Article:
On the cover is a photo of a house on fire, very appropriate to how the album opens, with well-orchestrated burst of three short, explosive tracks that run together seamlessly: the sneering “H.S. Art”, which repeatedly asks “Do you believe in art?” with such scorn that it’s clear you don’t if you have to stop and ask; the metacritique of “Another Song”, which seems to question its own right to exist as it co-opts pop-song formula, and the concise, incisive “Vertical Slum”. The rest of the album eschews such tight focus, and progressively becomes more difficult listening. Songs that begin with crisp, throbbing riffs and well-layered guitars—“Midget Submarines” and “Harmony in Your Bathroom”—have endings that stretch out and devolve into chaos. And the instrumentals mount up as well, starting with the innocuous piano and found noise fragment “Don’t Throw Ashtrays at Me!” and moving through the drifting, meditative “Gunboats” and climaxing with “Adventures into Basketry”, a spontaneous eight-minute noise fest that sounds like a spastic drum circle conducted during an air raid. This discursive experiments in discord certainly sound liberating for the band, but if you can’t get lost in the accidental textures of random noises colliding and patterns disintegrating, if you can’t get off vicariously on their freedom, you’ll probably grow impatient with it all. More successful is “Full Moon in My Pocket” and “Blam!!” which are really one song, an extended homage to the quintessential Can epic, “Mother Sky”. Using staccato bass notes to punctuate a fluid groove and elliptical lyrics to invite abstruse speculation, these songs are perhaps the closest Swell Maps comes to achieving an effective synthesis of deliberate artistry and open-endedness, suggesting for a few sublime moments that these are natural complements to each other.
Such moments of crystallized spontaneity are rare on the morose and oppressive Jane from Occupied Europe, much of which sounds like it was recorded in the same bleak echo chamber as Public Image, Ltd.‘s Metal Box. But Metal Box coheres as a thorough renunciation of punk and a total rejection of denatured “New Wave”, capturing brilliantly the paranoid loneliness that haunts what passes for modern dance music and showing how leisure has become the most alienating feature of contemporary life. Jane from Occupied Europe has no such coherence; instead it’s composed of many turgid instrumentals whose exhausted lack of structure suggests not spontaneity but an inspiration deficit. “Robot Machines” is a dud drum machine track and fizz and the aptly named “Big Empty Field” is some random harmonics and machine shop noises over an intricate but wearisome rhythm. “Collision with a Frogman” and “. . . Vs. the Mangrove Delta Plan” are consecutive sound-alikes that meander in search of melody without ever settling for one.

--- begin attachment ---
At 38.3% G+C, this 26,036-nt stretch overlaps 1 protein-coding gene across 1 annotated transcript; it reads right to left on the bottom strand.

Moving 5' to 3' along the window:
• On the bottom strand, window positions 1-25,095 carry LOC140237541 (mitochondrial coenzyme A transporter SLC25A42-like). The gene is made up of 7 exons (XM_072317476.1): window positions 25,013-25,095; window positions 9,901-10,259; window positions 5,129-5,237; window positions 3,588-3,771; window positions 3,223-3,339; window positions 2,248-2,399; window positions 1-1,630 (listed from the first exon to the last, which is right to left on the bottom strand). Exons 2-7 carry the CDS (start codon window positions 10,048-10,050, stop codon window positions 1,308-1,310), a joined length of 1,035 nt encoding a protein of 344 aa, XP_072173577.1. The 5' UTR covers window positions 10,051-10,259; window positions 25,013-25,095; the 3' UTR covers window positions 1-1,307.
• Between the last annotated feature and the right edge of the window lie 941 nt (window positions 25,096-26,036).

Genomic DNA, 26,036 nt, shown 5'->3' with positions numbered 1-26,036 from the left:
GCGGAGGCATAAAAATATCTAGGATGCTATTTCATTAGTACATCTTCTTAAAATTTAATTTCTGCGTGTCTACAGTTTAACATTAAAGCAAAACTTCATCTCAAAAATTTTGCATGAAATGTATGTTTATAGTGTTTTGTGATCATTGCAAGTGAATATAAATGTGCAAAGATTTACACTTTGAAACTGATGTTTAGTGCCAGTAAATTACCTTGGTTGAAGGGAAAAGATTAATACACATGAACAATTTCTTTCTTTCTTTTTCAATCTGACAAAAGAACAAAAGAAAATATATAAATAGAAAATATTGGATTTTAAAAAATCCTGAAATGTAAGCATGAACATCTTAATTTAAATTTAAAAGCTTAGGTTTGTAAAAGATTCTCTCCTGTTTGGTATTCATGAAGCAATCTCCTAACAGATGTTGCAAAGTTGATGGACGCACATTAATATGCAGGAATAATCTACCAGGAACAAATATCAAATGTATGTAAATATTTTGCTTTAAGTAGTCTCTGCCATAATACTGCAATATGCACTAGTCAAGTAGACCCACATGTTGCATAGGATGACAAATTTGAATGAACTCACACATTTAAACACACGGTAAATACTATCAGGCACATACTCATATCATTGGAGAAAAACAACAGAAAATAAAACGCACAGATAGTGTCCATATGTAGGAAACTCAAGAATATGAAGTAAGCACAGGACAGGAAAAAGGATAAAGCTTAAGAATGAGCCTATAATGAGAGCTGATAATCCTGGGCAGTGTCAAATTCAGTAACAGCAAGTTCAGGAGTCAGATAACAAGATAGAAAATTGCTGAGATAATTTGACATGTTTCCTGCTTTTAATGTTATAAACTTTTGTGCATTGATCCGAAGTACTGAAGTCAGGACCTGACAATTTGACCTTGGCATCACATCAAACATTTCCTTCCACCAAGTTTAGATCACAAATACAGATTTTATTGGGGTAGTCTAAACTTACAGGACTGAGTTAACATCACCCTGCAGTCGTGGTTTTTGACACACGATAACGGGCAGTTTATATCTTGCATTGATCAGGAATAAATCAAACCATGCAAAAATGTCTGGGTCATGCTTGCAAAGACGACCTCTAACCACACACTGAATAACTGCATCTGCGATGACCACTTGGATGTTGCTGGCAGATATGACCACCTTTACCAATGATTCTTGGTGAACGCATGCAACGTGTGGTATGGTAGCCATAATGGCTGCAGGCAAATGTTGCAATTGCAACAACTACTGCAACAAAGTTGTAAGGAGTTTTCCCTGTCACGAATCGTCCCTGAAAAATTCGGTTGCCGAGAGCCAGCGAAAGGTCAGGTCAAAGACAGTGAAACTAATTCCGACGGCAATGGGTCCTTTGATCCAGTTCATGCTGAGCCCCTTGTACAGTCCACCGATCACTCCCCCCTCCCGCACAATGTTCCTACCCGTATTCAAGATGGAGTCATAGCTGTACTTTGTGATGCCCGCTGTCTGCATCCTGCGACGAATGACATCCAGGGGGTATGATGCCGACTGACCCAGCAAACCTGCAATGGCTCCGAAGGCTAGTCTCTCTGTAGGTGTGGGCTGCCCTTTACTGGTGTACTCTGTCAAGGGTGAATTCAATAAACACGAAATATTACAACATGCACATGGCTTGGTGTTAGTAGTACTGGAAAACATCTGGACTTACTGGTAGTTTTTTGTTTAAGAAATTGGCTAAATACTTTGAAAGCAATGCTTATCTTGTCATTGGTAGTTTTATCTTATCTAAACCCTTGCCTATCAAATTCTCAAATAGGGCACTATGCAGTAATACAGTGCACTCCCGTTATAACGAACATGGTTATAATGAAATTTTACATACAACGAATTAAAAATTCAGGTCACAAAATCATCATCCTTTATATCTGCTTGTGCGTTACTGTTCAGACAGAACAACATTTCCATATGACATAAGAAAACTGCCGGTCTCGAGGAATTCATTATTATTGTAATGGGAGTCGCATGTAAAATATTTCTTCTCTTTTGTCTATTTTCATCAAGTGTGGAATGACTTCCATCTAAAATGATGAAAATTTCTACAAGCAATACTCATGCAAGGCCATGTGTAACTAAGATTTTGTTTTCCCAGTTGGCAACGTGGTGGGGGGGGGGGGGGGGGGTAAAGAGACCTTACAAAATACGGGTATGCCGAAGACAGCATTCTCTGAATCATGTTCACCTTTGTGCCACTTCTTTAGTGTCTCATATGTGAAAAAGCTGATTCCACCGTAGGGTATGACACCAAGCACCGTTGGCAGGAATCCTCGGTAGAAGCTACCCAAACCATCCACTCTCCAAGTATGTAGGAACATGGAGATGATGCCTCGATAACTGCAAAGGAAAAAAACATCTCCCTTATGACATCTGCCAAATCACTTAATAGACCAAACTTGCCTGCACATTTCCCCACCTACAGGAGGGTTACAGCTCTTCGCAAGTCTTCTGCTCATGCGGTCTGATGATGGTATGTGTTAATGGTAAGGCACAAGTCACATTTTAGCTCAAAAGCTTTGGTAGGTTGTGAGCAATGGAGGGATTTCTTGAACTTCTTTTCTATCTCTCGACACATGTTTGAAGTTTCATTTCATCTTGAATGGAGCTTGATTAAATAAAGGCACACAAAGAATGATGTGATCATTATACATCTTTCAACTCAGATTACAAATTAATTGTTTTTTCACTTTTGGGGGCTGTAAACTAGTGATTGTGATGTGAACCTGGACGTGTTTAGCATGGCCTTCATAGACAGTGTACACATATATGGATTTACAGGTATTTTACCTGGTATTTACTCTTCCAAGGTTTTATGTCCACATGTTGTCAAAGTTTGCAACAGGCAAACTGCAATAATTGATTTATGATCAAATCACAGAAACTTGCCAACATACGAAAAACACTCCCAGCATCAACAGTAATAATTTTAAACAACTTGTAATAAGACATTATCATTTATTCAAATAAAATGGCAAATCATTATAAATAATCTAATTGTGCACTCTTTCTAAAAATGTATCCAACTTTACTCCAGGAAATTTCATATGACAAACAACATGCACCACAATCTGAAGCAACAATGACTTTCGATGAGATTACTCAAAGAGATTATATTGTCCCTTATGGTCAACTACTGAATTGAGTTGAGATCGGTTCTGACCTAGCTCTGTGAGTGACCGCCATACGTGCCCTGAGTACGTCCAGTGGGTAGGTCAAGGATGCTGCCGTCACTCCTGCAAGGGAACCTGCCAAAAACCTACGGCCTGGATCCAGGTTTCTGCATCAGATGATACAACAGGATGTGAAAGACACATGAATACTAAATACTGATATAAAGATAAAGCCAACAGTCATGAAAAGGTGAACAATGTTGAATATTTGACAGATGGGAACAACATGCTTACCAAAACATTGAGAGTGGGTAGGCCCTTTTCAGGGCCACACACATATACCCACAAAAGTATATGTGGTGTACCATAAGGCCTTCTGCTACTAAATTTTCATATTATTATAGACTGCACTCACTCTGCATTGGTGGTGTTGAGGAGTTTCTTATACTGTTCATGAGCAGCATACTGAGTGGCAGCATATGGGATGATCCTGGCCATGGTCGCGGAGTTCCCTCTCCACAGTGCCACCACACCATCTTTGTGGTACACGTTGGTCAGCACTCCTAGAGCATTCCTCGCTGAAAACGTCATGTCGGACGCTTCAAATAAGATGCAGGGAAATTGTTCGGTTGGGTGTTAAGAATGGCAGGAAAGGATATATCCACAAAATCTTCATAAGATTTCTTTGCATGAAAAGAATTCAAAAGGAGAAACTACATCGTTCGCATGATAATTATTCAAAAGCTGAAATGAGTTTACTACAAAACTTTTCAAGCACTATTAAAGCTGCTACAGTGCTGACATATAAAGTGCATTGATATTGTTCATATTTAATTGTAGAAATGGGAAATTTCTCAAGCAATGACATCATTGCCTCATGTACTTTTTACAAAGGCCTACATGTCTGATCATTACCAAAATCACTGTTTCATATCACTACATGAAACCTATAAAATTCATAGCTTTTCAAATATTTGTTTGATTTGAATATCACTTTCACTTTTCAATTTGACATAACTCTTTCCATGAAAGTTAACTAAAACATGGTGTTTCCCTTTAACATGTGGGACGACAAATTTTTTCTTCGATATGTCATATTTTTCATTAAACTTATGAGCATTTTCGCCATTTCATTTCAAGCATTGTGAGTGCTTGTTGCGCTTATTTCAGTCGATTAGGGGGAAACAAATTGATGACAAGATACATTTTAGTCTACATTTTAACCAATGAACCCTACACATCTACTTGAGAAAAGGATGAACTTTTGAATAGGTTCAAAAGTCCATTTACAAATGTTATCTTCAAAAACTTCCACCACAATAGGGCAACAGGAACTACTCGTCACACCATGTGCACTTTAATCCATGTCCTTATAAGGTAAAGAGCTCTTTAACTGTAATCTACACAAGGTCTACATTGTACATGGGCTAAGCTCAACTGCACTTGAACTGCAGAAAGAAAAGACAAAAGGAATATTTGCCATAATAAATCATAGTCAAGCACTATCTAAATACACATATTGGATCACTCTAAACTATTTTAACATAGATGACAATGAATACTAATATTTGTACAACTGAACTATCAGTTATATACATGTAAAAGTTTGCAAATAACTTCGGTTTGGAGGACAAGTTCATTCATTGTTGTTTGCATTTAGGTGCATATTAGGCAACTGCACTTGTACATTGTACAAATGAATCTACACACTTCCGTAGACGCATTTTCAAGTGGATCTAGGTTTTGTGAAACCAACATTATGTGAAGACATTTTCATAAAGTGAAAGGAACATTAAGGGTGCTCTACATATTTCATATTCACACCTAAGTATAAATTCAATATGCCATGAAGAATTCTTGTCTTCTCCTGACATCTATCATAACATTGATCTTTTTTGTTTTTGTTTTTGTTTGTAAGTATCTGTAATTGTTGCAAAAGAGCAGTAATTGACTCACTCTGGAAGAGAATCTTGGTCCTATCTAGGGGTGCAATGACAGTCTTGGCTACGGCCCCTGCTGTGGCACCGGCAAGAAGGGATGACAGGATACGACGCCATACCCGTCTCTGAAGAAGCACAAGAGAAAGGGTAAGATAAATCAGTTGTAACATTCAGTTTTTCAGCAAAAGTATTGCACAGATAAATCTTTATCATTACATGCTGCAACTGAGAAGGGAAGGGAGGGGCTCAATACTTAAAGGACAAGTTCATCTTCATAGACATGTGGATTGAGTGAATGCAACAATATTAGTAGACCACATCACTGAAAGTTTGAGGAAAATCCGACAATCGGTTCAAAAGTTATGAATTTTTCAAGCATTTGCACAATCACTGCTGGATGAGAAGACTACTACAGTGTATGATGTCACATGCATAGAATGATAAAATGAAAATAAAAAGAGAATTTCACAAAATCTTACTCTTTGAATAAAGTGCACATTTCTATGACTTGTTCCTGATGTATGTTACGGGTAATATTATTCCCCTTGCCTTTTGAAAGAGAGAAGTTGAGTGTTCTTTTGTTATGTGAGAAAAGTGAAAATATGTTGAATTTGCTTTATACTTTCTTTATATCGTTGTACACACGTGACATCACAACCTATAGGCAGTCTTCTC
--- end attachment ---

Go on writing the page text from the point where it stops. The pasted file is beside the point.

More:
All the best songs on Jane from Occupied Europe come at the end: “Secret Island”, “Whatever Happens Next . . .” and “Blenheim Shots” pick up from where Wire left off with 154 and give some sense of what that band might have sounded like if they didn’t immediately start sucking after the release of that masterwork. Adopting obscure topics from military history into blearily intoned lyrics, and melding them with menacing drones, explosive drumming and organ hooks out of nowhere, these represent the Swell Maps finest work; but it’s emblematic that these are buried at the end of an album, preceded by so many unlistenable instrumentals. Either the Swell Maps were a band that sought to demand an indulgent patience from listeners, making them earn whatever pleasure the band could offer, or they were a band that had absolutely no sense of when they were at their best, and didn’t care to think about it all that much. Either way, calibrating the frustration to satisfaction ratio is ultimately the essence of the Swell Maps appeal, and if you can’t understand what role frustration could possibly play in enjoying music, steer clear of these records.